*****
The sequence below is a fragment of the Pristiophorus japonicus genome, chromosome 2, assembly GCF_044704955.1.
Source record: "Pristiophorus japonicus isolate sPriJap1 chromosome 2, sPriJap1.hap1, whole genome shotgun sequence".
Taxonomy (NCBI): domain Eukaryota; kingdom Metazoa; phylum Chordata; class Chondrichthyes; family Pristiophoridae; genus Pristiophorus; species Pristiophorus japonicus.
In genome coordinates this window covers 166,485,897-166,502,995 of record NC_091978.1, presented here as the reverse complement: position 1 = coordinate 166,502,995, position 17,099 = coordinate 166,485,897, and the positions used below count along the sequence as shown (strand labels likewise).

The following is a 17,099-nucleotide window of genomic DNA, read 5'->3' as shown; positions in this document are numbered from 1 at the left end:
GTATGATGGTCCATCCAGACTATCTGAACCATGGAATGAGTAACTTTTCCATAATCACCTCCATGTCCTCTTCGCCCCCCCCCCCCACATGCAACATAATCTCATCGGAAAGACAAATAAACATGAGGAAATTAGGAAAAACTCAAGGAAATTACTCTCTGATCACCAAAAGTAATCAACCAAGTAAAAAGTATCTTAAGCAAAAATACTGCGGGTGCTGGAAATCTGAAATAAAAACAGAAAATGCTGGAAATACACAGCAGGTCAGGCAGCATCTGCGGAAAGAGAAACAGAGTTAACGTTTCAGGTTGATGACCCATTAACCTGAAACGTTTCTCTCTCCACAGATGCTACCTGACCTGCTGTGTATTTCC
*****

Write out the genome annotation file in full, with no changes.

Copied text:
The sequence below is a fragment of the Pristiophorus japonicus genome, chromosome 2, assembly GCF_044704955.1.
Source record: "Pristiophorus japonicus isolate sPriJap1 chromosome 2, sPriJap1.hap1, whole genome shotgun sequence".
Taxonomy (NCBI): domain Eukaryota; kingdom Metazoa; phylum Chordata; class Chondrichthyes; family Pristiophoridae; genus Pristiophorus; species Pristiophorus japonicus.
In genome coordinates this window covers 166,485,897-166,502,995 of record NC_091978.1, presented here as the reverse complement: position 1 = coordinate 166,502,995, position 17,099 = coordinate 166,485,897, and the positions used below count along the sequence as shown (strand labels likewise).

The following is a 17,099-nucleotide window of genomic DNA, read 5'->3' as shown; positions in this document are numbered from 1 at the left end:
GTATGATGGTCCATCCAGACTATCTGAACCATGGAATGAGTAACTTTTCCATAATCACCTCCATGTCCTCTTCGCCCCCCCCCCCCACATGCAACATAATCTCATCGGAAAGACAAATAAACATGAGGAAATTAGGAAAAACTCAAGGAAATTACTCTCTGATCACCAAAAGTAATCAACCAAGTAAAAAGTATCTTAAGCAAAAATACTGCGGGTGCTGGAAATCTGAAATAAAAACAGAAAATGCTGGAAATACACAGCAGGTCAGGCAGCATCTGCGGAAAGAGAAACAGAGTTAACGTTTCAGGTTGATGACCCATTAACCTGAAACGTTTCTCTCTCCACAGATGCTACCTGACCTGCTGTGTATTTCC